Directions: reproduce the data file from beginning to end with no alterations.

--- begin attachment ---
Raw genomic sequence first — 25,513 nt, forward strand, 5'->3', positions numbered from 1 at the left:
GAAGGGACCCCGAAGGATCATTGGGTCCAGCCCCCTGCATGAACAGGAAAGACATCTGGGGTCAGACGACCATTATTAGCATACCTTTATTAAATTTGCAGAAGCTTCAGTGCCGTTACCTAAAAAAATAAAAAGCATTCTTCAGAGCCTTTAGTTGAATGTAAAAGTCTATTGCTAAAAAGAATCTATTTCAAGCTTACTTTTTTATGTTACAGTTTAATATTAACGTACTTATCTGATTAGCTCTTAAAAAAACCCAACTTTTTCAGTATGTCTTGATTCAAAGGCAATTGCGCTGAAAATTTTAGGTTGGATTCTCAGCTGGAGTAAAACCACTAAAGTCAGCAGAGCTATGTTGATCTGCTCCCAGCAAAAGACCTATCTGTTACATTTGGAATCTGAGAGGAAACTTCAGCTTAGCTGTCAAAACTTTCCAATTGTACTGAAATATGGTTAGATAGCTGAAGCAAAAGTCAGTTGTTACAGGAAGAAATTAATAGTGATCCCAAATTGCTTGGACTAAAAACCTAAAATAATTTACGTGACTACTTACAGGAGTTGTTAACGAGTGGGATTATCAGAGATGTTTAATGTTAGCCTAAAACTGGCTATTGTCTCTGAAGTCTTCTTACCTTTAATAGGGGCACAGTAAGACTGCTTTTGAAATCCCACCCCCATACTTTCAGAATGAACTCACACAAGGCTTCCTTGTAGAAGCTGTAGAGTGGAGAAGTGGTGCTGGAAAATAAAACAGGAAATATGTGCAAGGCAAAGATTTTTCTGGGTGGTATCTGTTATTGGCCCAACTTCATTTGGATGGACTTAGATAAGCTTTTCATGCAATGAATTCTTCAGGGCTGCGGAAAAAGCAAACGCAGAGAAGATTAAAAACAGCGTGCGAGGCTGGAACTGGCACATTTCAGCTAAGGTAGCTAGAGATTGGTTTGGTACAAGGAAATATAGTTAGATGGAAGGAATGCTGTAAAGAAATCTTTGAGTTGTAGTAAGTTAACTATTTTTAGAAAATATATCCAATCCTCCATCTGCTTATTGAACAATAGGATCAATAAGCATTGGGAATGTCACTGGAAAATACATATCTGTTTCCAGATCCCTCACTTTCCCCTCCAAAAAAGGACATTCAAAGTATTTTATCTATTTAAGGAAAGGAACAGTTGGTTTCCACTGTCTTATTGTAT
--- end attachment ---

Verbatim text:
Raw genomic sequence first — 25,513 nt, forward strand, 5'->3', positions numbered from 1 at the left:
GAAGGGACCCCGAAGGATCATTGGGTCCAGCCCCCTGCATGAACAGGAAAGACATCTGGGGTCAGACGACCATTATTAGCATACCTTTATTAAATTTGCAGAAGCTTCAGTGCCGTTACCTAAAAAAATAAAAAGCATTCTTCAGAGCCTTTAGTTGAATGTAAAAGTCTATTGCTAAAAAGAATCTATTTCAAGCTTACTTTTTTATGTTACAGTTTAATATTAACGTACTTATCTGATTAGCTCTTAAAAAAACCCAACTTTTTCAGTATGTCTTGATTCAAAGGCAATTGCGCTGAAAATTTTAGGTTGGATTCTCAGCTGGAGTAAAACCACTAAAGTCAGCAGAGCTATGTTGATCTGCTCCCAGCAAAAGACCTATCTGTTACATTTGGAATCTGAGAGGAAACTTCAGCTTAGCTGTCAAAACTTTCCAATTGTACTGAAATATGGTTAGATAGCTGAAGCAAAAGTCAGTTGTTACAGGAAGAAATTAATAGTGATCCCAAATTGCTTGGACTAAAAACCTAAAATAATTTACGTGACTACTTACAGGAGTTGTTAACGAGTGGGATTATCAGAGATGTTTAATGTTAGCCTAAAACTGGCTATTGTCTCTGAAGTCTTCTTACCTTTAATAGGGGCACAGTAAGACTGCTTTTGAAATCCCACCCCCATACTTTCAGAATGAACTCACACAAGGCTTCCTTGTAGAAGCTGTAGAGTGGAGAAGTGGTGCTGGAAAATAAAACAGGAAATATGTGCAAGGCAAAGATTTTTCTGGGTGGTATCTGTTATTGGCCCAACTTCATTTGGATGGACTTAGATAAGCTTTTCATGCAATGAATTCTTCAGGGCTGCGGAAAAAGCAAACGCAGAGAAGATTAAAAACAGCGTGCGAGGCTGGAACTGGCACATTTCAGCTAAGGTAGCTAGAGATTGGTTTGGTACAAGGAAATATAGTTAGATGGAAGGAATGCTGTAAAGAAATCTTTGAGTTGTAGTAAGTTAACTATTTTTAGAAAATATATCCAATCCTCCATCTGCTTATTGAACAATAGGATCAATAAGCATTGGGAATGTCACTGGAAAATACATATCTGTTTCCAGATCCCTCACTTTCCCCTCCAAAAAAGGACATTCAAAGTATTTTATCTATTTAAGGAAAGGAACAGTTGGTTTCCACTGTCTTATTGTAT